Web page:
In Christ, we have a new identity and a new purpose for living. The new self is “to be like God in true righteousness and holiness” (Ephesians 4:22-24). What a concept! We are to be like God not just in the resurrection, but even, to the extent possible, in this life. We are becoming like Jesus, who showed us what God is like when living in the flesh. We are not just hoping to be like him in the next life—we are already to be like him in this life.
We do not need to look like him physically. We do not try to match his carpentry skills, his language skills, his knowledge of agriculture or Roman history. Rather, we are to be like him “in true righteousness and holiness.” In our behavior and in our devotion to God, we are to be like Jesus Christ.
How is the transformation accomplished in our lives? Paul exhorts, “Be transformed by the renewing of your mind” (Romans 12:2). Our new self “is being renewed in knowledge in the image of its Creator” (Colossians 3:10). Both heart and mind are involved. Behavior is, too. These three work together in those who are being transformed by Christ.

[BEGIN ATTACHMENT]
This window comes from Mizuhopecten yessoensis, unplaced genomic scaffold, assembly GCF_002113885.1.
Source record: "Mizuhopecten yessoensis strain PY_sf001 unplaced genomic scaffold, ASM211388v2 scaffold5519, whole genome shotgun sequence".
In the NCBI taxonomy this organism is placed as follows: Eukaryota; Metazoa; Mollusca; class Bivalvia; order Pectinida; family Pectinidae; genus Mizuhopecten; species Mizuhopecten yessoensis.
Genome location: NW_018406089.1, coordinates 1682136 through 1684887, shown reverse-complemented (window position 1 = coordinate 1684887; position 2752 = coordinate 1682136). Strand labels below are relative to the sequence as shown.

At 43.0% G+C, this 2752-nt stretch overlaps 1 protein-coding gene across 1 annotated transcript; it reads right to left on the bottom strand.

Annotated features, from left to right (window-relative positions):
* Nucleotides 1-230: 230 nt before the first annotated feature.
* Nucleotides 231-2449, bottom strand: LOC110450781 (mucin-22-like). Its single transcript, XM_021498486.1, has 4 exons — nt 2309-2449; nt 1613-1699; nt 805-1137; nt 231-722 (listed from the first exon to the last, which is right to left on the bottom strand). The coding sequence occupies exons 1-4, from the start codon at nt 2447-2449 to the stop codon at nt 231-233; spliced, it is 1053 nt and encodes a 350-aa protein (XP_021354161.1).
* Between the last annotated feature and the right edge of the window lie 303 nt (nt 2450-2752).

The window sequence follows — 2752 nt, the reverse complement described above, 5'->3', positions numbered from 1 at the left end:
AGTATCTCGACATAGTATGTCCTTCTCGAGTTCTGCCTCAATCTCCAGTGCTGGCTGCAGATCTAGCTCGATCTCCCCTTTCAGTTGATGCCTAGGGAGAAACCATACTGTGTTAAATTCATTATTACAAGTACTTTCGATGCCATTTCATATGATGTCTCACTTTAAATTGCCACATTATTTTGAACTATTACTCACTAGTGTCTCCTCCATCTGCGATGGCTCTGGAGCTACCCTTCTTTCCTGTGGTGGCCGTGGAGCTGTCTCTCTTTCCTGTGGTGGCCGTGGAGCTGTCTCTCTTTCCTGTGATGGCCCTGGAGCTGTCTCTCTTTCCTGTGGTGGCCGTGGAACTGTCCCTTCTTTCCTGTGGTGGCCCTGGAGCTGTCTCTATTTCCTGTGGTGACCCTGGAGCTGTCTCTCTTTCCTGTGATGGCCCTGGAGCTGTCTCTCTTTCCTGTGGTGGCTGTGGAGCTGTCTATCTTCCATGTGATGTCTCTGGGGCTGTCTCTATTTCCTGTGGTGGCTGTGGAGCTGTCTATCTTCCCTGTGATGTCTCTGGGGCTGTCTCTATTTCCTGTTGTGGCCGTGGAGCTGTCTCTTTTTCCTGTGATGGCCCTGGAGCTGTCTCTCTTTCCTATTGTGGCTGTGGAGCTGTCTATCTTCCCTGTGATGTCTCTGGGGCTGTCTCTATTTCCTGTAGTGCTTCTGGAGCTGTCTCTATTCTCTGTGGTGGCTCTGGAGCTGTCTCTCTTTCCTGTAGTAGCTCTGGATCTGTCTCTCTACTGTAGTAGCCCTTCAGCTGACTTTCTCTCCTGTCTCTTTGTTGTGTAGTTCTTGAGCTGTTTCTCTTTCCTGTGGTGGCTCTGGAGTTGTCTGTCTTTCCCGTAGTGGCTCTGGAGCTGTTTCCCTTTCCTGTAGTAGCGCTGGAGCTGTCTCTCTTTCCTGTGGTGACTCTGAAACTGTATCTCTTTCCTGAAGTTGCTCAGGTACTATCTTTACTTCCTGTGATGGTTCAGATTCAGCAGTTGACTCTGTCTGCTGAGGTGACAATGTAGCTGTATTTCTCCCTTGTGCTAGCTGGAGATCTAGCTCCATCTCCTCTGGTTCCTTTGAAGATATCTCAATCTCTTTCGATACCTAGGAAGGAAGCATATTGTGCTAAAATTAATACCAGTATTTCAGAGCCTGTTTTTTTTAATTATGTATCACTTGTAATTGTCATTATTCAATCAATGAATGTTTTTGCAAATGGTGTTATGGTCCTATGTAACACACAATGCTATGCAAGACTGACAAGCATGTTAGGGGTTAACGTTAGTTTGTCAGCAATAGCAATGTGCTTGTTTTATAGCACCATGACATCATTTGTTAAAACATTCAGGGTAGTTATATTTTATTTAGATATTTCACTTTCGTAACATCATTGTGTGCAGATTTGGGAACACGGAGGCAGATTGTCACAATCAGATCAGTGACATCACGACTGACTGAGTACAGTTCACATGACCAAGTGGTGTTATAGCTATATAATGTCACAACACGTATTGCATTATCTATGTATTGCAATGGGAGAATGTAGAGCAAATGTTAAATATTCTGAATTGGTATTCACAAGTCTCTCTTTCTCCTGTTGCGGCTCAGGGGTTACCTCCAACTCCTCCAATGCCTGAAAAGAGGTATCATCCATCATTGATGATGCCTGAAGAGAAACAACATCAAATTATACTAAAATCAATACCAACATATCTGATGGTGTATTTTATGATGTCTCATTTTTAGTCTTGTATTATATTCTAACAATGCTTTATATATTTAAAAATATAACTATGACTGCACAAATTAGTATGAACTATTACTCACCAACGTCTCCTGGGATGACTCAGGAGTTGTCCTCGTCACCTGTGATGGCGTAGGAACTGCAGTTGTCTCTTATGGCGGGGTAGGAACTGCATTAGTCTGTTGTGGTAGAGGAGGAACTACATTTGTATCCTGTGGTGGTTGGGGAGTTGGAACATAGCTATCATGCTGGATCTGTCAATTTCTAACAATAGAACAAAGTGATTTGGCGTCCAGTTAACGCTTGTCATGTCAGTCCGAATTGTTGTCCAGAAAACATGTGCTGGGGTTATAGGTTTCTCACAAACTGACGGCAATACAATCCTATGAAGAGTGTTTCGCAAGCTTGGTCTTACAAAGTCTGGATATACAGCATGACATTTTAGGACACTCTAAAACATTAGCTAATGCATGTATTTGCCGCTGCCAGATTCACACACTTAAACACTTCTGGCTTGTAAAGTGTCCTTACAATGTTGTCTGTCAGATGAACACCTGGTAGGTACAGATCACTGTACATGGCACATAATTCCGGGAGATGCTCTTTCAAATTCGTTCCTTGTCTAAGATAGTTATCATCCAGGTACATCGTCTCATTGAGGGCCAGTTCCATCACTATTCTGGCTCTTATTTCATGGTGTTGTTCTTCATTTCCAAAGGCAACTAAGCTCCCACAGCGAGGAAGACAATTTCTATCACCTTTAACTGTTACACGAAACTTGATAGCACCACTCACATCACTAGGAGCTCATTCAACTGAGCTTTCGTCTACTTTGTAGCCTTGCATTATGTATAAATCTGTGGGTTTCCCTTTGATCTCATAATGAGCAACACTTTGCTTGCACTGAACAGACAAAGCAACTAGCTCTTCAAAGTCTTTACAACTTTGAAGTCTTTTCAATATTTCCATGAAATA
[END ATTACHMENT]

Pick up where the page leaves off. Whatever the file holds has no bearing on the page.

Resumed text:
The mind alone is not enough. If only the mind is involved, we may be like demons who know facts about God but do not obey him. Simply knowing the truth is not enough. We must not only hear, but we must also do (Matthew 7:24).
Behavior alone is not enough. If we go through the motions without really believing in God, we are play-actors. Even if we believe in God and do the right actions, if our heart is far from God, our worship is in vain. If we sing God’s praises without really feeling any affection for him, we are hypocrites.